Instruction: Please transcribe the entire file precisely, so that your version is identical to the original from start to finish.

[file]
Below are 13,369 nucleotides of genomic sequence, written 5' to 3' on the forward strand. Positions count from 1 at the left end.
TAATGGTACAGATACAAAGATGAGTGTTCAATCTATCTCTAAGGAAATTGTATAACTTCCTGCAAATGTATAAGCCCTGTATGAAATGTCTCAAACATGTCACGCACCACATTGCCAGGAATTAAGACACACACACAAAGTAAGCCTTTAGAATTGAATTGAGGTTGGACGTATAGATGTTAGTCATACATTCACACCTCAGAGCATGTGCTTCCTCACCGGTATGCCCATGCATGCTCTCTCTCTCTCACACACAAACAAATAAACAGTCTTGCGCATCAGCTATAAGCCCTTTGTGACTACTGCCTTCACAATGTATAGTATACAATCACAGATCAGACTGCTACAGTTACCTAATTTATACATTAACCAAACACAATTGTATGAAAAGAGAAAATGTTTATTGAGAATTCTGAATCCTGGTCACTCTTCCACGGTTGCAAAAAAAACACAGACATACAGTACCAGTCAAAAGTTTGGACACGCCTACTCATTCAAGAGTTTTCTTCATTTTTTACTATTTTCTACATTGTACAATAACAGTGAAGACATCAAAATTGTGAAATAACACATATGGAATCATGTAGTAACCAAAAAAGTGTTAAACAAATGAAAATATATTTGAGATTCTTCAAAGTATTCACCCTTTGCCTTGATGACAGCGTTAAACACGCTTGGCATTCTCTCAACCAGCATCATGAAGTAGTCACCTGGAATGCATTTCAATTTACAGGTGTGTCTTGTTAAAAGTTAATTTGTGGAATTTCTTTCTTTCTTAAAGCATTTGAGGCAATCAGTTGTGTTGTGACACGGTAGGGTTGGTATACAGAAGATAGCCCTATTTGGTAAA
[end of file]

Below are 13,369 nucleotides of genomic sequence, written 5' to 3' on the forward strand. Positions count from 1 at the left end.
TAATGGTACAGATACAAAGATGAGTGTTCAATCTATCTCTAAGGAAATTGTATAACTTCCTGCAAATGTATAAGCCCTGTATGAAATGTCTCAAACATGTCACGCACCACATTGCCAGGAATTAAGACACACACACAAAGTAAGCCTTTAGAATTGAATTGAGGTTGGACGTATAGATGTTAGTCATACATTCACACCTCAGAGCATGTGCTTCCTCACCGGTATGCCCATGCATGCTCTCTCTCTCTCACACACAAACAAATAAACAGTCTTGCGCATCAGCTATAAGCCCTTTGTGACTACTGCCTTCACAATGTATAGTATACAATCACAGATCAGACTGCTACAGTTACCTAATTTATACATTAACCAAACACAATTGTATGAAAAGAGAAAATGTTTATTGAGAATTCTGAATCCTGGTCACTCTTCCACGGTTGCAAAAAAAACACAGACATACAGTACCAGTCAAAAGTTTGGACACGCCTACTCATTCAAGAGTTTTCTTCATTTTTTACTATTTTCTACATTGTACAATAACAGTGAAGACATCAAAATTGTGAAATAACACATATGGAATCATGTAGTAACCAAAAAAGTGTTAAACAAATGAAAATATATTTGAGATTCTTCAAAGTATTCACCCTTTGCCTTGATGACAGCGTTAAACACGCTTGGCATTCTCTCAACCAGCATCATGAAGTAGTCACCTGGAATGCATTTCAATTTACAGGTGTGTCTTGTTAAAAGTTAATTTGTGGAATTTCTTTCTTTCTTAAAGCATTTGAGGCAATCAGTTGTGTTGTGACACGGTAGGGTTGGTATACAGAAGATAGCCCTATTTGGTAAA